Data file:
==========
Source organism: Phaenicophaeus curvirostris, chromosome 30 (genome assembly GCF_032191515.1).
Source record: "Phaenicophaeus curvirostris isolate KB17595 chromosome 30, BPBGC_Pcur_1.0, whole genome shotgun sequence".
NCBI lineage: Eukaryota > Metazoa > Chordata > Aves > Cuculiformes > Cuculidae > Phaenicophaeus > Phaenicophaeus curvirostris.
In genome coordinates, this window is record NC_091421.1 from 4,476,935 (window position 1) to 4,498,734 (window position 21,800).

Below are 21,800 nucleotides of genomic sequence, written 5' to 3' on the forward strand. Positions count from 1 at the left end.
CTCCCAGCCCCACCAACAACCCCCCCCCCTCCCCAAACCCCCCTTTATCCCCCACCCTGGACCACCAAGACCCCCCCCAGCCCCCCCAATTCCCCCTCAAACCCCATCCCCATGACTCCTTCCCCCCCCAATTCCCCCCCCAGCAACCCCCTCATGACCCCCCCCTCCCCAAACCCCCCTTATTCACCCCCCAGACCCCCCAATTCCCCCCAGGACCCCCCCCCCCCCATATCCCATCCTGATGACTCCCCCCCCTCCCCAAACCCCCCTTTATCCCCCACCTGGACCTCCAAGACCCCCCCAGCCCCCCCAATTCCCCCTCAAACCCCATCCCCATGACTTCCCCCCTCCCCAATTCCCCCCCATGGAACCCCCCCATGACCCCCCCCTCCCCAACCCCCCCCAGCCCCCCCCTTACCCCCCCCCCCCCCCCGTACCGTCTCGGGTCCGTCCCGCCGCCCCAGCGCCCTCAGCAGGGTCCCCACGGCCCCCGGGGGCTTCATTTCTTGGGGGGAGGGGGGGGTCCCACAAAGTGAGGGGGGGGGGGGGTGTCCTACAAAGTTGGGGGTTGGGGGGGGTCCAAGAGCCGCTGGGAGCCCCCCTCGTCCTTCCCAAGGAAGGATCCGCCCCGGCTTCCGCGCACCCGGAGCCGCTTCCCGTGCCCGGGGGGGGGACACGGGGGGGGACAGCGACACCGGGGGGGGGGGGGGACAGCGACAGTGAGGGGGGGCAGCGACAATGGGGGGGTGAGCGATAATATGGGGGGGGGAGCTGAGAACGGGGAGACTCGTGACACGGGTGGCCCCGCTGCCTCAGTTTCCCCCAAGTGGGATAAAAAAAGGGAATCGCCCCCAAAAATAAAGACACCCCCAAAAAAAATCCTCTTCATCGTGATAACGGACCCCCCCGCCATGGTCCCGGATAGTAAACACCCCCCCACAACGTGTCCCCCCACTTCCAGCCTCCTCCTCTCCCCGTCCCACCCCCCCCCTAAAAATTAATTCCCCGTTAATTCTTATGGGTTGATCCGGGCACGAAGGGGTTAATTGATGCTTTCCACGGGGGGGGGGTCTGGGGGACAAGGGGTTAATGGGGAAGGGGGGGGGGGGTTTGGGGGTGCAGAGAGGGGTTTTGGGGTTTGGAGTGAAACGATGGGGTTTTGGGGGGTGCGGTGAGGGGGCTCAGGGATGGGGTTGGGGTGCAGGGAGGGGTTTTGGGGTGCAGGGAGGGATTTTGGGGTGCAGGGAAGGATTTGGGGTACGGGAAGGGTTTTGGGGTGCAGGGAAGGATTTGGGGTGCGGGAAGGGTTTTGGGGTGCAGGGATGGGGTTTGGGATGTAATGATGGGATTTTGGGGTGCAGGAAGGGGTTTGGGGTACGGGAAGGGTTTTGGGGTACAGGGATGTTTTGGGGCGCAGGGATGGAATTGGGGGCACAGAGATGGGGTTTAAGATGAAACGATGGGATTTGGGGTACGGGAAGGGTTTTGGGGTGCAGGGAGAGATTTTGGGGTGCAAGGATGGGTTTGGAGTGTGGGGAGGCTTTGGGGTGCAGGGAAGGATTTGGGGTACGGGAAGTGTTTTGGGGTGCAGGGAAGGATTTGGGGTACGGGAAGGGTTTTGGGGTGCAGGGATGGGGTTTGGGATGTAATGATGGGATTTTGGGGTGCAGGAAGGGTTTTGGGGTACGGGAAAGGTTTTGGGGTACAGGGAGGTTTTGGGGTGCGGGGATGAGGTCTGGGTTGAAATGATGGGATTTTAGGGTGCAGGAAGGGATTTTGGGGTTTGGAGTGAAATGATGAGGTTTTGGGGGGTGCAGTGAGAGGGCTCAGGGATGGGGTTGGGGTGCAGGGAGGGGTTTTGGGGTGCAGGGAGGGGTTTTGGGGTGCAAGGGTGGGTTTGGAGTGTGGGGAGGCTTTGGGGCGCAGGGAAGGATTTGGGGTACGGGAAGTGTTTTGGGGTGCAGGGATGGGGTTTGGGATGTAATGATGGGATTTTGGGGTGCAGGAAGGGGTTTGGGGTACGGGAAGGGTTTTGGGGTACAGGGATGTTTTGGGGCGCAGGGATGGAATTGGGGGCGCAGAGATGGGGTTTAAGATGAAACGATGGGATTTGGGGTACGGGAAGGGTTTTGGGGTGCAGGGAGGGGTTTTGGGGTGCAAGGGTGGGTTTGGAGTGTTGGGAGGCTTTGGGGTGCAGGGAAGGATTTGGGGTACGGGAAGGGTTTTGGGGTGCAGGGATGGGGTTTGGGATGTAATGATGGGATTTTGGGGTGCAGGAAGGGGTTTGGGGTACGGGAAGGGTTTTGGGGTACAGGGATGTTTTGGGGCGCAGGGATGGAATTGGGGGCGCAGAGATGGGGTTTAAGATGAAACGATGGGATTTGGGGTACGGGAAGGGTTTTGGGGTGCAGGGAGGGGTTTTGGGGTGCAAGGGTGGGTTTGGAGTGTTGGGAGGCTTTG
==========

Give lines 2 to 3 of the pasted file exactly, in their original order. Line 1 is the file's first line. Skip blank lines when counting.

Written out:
Source record: "Phaenicophaeus curvirostris isolate KB17595 chromosome 30, BPBGC_Pcur_1.0, whole genome shotgun sequence".
NCBI lineage: Eukaryota > Metazoa > Chordata > Aves > Cuculiformes > Cuculidae > Phaenicophaeus > Phaenicophaeus curvirostris.